With over 70 species of mammals and 276 species of birds, wildlife in Glacier National Park is as enticing as floating glaciers atop the mountains. Ready to find it out for yourself. Then let’s stop at these 5 places where you can see and photograph the rich wildlife of Glacier.
Where to See and Photograph Wildlife in Glacier National Park
Clumsy grizzly and black bears, curious mountain goats, overprotective bighorn sheep – the wildlife in Glacier National Park is a valuable part of nature. Home to 71 species of mammals and nearly 300 species of birds, the area provides safe environment for the animals to thrive and ample opportunities for its human visitors to see the wild inhabitants.
The wildlife in Glacier National Park, however, doesn’t wait for a special invitation to a specific area. Neither it strives to impress the hordes of visitors gathering in the most popular animals’ habitats. The wild “dwellers” of Glacier roam freely, often popping up in the most unexpected places.
Why do we then try to specify the areas where we have higher probability of seeing and possibly photographing the wildlife in Glacier National Park? This question comes with an easy answer. While you can spot the wildlife at any time and anywhere within Glacier National Park, some animals stick to a few particular places.
So it’s not rare to see a bear, the most coveted member of the local wildlife, while driving in East Glacier. The mountain goats and bighorn sheep allure you to enter their main realm. Well… don’t their names already imply that these members of the wildlife reside at higher elevations in Glacier National Park?
It sounds quite predictable, doesn’t it? Yet although we’ve just confirmed that the wildlife in Glacier National Park has never abandoned (and certainly will not) its nomadic lifestyle, there’re a few places where you have more chances to see and photograph the wild animals. We’ll get to them in just a moment. As for now, let’s see what wildlife you can spot and photograph in Glacier National Park.
What Wildlife Can You See and Photograph in Glacier National Park?
When you set off on hiking adventures in Glacier National Park, certain representatives of the local wildlife may observe you from a distance. If you’re lucky, you can spot them as well. With that said, the most popular animals to see in the park are either large and fearless as the bears are or tiny and fast like a blizzard. The latter category includes pikas or chipmunks.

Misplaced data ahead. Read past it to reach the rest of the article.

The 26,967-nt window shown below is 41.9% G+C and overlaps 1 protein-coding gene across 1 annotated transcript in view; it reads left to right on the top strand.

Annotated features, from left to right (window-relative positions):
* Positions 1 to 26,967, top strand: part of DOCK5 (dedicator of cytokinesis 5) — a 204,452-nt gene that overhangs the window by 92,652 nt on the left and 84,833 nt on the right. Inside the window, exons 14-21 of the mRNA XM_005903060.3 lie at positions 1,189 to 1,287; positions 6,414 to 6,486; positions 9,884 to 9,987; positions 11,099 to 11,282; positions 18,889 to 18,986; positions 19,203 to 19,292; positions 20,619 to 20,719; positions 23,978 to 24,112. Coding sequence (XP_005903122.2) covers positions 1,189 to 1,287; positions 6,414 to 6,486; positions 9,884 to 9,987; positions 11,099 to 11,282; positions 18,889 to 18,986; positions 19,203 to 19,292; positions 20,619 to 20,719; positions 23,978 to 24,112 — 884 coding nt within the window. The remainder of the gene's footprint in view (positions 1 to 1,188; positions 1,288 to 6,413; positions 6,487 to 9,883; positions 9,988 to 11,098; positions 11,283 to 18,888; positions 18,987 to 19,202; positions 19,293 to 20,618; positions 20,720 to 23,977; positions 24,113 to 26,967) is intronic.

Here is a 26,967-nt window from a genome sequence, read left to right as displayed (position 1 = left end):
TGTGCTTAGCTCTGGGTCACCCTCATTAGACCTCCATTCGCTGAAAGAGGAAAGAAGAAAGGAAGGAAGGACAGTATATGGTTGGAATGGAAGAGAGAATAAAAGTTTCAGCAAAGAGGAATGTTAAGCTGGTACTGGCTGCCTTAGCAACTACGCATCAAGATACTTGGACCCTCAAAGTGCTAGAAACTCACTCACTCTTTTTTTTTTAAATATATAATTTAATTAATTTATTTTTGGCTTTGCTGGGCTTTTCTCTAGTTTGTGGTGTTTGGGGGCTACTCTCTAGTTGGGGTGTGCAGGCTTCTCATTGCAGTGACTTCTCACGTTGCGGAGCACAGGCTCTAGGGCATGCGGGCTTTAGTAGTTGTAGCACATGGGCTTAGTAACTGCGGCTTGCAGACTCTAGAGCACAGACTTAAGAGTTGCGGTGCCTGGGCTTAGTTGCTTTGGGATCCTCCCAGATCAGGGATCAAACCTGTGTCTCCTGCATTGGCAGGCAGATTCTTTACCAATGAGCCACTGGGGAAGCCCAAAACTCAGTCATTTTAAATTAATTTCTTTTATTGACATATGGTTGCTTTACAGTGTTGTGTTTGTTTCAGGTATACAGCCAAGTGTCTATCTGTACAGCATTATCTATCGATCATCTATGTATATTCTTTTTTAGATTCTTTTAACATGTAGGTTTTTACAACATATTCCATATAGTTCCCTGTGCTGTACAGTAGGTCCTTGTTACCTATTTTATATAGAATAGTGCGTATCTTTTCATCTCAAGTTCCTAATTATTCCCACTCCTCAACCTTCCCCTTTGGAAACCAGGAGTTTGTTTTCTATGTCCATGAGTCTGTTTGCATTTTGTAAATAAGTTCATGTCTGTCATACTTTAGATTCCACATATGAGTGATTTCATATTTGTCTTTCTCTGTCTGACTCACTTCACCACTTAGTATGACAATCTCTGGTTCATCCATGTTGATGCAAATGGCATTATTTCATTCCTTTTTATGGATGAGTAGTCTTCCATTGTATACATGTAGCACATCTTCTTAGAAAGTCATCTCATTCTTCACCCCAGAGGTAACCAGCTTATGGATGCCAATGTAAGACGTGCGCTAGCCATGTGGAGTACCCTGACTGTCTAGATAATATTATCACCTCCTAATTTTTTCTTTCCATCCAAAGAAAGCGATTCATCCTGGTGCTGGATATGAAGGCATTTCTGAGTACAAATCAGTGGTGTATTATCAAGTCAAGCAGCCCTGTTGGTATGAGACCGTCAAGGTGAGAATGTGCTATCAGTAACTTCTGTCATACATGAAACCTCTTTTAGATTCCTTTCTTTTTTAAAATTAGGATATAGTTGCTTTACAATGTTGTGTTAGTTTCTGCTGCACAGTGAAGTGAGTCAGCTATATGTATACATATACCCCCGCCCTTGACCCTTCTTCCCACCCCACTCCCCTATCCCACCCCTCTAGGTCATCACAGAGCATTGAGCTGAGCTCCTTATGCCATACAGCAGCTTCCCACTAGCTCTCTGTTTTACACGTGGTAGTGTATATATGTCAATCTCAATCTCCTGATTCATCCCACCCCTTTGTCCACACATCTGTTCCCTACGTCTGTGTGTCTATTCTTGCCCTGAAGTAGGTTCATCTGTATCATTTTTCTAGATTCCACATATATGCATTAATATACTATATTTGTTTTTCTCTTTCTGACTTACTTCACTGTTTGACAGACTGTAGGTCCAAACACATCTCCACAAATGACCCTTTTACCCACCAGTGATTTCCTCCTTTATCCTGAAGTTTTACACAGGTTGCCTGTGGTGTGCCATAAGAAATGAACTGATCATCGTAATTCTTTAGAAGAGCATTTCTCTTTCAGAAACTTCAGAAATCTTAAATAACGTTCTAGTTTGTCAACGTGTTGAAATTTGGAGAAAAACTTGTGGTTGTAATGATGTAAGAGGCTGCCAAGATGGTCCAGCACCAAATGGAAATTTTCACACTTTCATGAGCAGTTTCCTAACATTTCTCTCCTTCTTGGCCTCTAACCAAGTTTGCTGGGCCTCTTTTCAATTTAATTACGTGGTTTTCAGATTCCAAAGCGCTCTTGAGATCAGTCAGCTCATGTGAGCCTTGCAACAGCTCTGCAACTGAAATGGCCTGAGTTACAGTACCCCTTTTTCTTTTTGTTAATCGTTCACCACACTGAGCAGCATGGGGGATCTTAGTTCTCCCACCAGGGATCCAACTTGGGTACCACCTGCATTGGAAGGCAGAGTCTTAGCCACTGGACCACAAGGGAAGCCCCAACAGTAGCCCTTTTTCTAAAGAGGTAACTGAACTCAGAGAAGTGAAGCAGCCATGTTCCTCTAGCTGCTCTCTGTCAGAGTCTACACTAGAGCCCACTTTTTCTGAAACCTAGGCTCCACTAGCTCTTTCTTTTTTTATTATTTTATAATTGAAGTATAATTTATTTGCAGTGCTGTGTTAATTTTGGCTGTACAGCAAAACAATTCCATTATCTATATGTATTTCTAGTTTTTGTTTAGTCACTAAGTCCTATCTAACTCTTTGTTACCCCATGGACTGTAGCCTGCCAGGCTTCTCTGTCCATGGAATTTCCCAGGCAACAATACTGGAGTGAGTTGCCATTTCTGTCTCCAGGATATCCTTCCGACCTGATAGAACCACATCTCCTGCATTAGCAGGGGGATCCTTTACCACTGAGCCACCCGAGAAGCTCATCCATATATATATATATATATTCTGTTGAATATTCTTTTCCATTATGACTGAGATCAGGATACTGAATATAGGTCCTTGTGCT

The other popular animals to encounter in the area includes moose, mountain goats, elk, and bighorn sheep. So keep your binoculars handy and have your cameras set up to see and photograph the following members of the extended wildlife of Glacier National Park.
In Yellowstone National Park, strong bison with massive heads wear invisible crowns of unofficial kings of Wyoming. In Glacier National Park, such fame has been bestowed on the bears. Home to both black and grizzly bears, Montana’s largest national park provides a safe haven to the largest populations of grizzly bears in the lower 48 states.
The bighorn sheep is one of the most common wildlife to see in Glacier National Park. Inhabiting mostly alpine meadows and grassy mountain slopes, they are excellent at escaping predators and surviving harsh Montana’s winters.
A large concentration of mountain goats makes them some of the likely members of the big wildlife family to see in Glacier National Park. Similar to its closest relatives, bighorn sheep, these animals reside in the cliffs at high elevations where they feed on grasses, herbs, moss, twigs, and conifer leaves. Their two-layered wool keeps them warm even at the temperatures as low as minus 50 degrees Fahrenheit.
Some of the largest species of Glacier National Park’s wildlife, the elk inhabit different areas. In summer, they often surprise oblivious hikers and landscape and wildlife photographers at higher elevations where grasses and plants abound. When the winter comes, the animals relocate to lower “homes”. The best places to see this Montana’s wildlife during the colder times are winter feeding grounds in both East and West Glacier.
Some of the cutest members of Glacier National Park’s wildlife, the chipmunks are famous for their striking coloration. Several segments of yellow stripes dignify their heads, bodies, and tails. Unlike the elusive bears or elk, you can see and photograph plenty of chipmunks at low and high elevations.
Other Wildlife to See and Photograph in Glacier National Park
A much wider range of wildlife dwells and can be occasionally seen in Glacier National Park. Some wild animals barely come into contact with the human visitors, preferring solitude of the most isolated corners of the park. If you are really lucky, you can see and even photograph the following members of Glacier National Park’s wildlife.
- Wolverines, red and swift foxed, coyotes, and gray wolves
- Brown bats
- Lynx, bobcat, and mountain lions
- White-tailed deer, mule deer, and pronghorn
- Bald and golden eagles
The 5 Best Places to See and Photograph Wildlife in Glacier National Park
The picture-perfect Logan Pass area is one of the most reliable places to see and photograph the wildlife in Glacier National Park. Located along the famous Going-to-the-Sun Road, the area is home to a profusion of wild animals. From the mountain goats and bighorn sheep frequenting the area along the Hidden Lake Overlook Trail to the occasional bears roaming at the bottom of the snow-capped mountains, Logan Pass is a wildlife photographer’s paradise.